A Wonderful Life

June 24-July 7,04
A Wonderful Life
By Kristen Fox / SUN  Staff Writer
Father Edwin Comeskey was a Faithful Priest

UTICA –– On Friday, June 11, family and friends gathered at Our Lady of Lourdes Church to pay their final respects to Father Edwin T. Comeskey. In the midst of their sorrow, mourners praised a life lived to the fullest and a priest much loved and respected by the communities he served. “We are here to celebrate the life of a great priest and pastor,” said Bishop James Moynihan, who celebrated the Mass of Christian burial. “Father Comeskey touched the lives of many people.”

Father Comeskey died on Wednesday, June 9, 2004. He was born on July 24, 1928, in Utica, the son of the late David and Gladys Aldridge Comeskey. He attended Our Lady of Lourdes Elementary School in Utica and graduated from St. Francis de Sales High School in Utica in 1946. He studied for the priesthood at St. Andrew’s Minor Seminary and St. Bernard’s Seminary in Rochester. Father Comeskey attended Theological College in Washington, D.C., where he earned his S.T.L. degree. He was ordained to the priesthood on May 28, 1955, at the Cathedral of the Immaculate Conception by Bishop Walter A. Forey. Father Comeskey served at St. Paul’s Church in Norwich, St. Patrick’s Church in Utica and St. Vincent de Paul Church in Syracuse, where he was associate pastor and part-time director of vocations.

He was pastor of Corpus Christi Church in South Onondaga with a mission at St. Patrick’s Church in Otisco, including an assignment at the Indian Reservation. Father Comeskey served at St. Catherine’s Church in Vernon with the mission of St. Agnes’ Church in Vernon Center. In August of 1974, St. Catherine’s Church burned down, resulting in the merging of St. Catherine’s and St. Agnes’ Church, known as the Church of the Holy Family. During the homily, Father Michael Carmola, director of Christ the King Retreat Center in Syracuse, touched on Father Comeskey’s unwavering faith, even after the fire that ravaged his beloved parish. “He was not only a faithful man, but a faith-filled one,” Father Carmola said. “Little by little, after the fire, he brought together the people of St. Catherine’s and St. Agnes’. Whenever he was asked to tell the story of how the churches came together, he said, ‘God was with me. He inspired me.’”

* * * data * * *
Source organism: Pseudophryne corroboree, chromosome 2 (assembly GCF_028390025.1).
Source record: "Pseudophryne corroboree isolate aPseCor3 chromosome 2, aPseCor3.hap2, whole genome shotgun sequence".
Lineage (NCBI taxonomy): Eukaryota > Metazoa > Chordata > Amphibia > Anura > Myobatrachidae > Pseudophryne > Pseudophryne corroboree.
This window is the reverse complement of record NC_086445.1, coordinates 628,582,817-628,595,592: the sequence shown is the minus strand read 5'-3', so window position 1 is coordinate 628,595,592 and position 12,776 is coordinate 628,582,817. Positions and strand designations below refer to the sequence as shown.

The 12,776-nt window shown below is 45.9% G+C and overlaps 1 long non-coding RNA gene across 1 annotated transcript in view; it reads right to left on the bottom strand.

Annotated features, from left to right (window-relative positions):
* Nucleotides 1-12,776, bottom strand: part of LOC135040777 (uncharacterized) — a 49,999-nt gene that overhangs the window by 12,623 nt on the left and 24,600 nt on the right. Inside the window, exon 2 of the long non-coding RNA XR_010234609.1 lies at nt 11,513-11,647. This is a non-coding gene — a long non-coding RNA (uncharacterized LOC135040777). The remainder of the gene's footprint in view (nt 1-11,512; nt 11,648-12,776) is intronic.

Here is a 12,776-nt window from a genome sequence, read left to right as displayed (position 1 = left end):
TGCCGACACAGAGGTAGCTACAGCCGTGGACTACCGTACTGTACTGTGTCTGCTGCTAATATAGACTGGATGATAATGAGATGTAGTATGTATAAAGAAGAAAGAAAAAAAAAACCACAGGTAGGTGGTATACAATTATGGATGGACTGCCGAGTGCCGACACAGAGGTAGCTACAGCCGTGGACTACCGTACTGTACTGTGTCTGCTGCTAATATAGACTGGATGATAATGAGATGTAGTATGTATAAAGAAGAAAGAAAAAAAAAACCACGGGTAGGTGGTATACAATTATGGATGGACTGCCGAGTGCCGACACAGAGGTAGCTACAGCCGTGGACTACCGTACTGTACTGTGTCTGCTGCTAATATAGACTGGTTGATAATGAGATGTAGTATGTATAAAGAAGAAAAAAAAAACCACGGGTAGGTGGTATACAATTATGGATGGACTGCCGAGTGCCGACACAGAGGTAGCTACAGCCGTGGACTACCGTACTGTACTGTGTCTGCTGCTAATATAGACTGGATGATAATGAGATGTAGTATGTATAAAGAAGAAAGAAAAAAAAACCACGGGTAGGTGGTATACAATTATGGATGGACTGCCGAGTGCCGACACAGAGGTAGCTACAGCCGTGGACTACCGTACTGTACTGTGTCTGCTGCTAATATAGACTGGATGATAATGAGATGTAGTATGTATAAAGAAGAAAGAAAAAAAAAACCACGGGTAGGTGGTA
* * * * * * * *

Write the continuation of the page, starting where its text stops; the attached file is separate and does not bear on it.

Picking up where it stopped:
Father Carmola said that Father Comeskey was an example of Jesus Christ to all. Like Christ, Father Cosmeskey had a tremendous gift of hospitality –– a gift that will not soon be forgotten. Everyone who met Father Comeskey was welcomed with open arms, recalled Father Carmola. “He welcomed everyone into his parish and made them feel like a part of the family,” said Father Carmola. “He could call all the children in religion classes by name. He was such a warm and caring person.” Father Comeskey was eulogized by Thomas Malecki, Christine Lowrie and Aaron Matthew Comeskey. Malecki, a parishioner of the Church of the Holy Family, had known Father Comeskey for over 25 years. He spoke about some of the characteristics that made Father Comeskey such an extraordinary priest and friend. He echoed Father Carmola’s thoughts on Father Comeskey’s generosity of spirit.

“Whoever you were, he would always go out of his way to make you feel comfortable,” said Malecki. “He filled weddings and funerals with warmth and personal touches.” Malecki added that Father Comeskey was a man who was “well respected and liked by all people.” “This is because he always found the good in everyone,” he said. “He was the finest individual I had ever met.” Aaron Matthew Comeskey read an Irish blessing. Christine Lowrie, who first met Father Comeskey 44 years ago while preparing for her Confirmation, recited the poem, “The Weaver,” which she found in Father Comeskey’s possessions after he died. Father Comeskey is survived by two brothers, Father John Comeskey, chaplain of St. Elizabeth’s Medical Center in Utica; Patrick D. Comeskey; a sister-in-law, Margaret Mary Baker Comeskey; and several nieces and nephews and grandnieces, grandnephews and cousins. During the service, Father Carmola told the friends and family of Father Comeskey that they should be proud of him. “He was used by God to touch thousands and thousands of hearts,” said Father Carmola, who added that when thinking of Father Comeskey’s death, he is reminded of the movie, “It’s a Wonderful Life.”

“I think that when Father Ed left his body and came before God, that God showed him all the lives he touched and all the hearts that were never the same because he left prints on them,” Father Carmola said. “We will never forget the light that he lit in the hearts of those he served.”
Remembrances in Father Comeskey’s name may be made to the Our Lady of Lourdes Scholarship Fund, 11 Barton Ave., Utica, N.Y. 13502 or the Church of the Holy Family, 4343 Peterboro Road, Vernon, N.Y. 13476.

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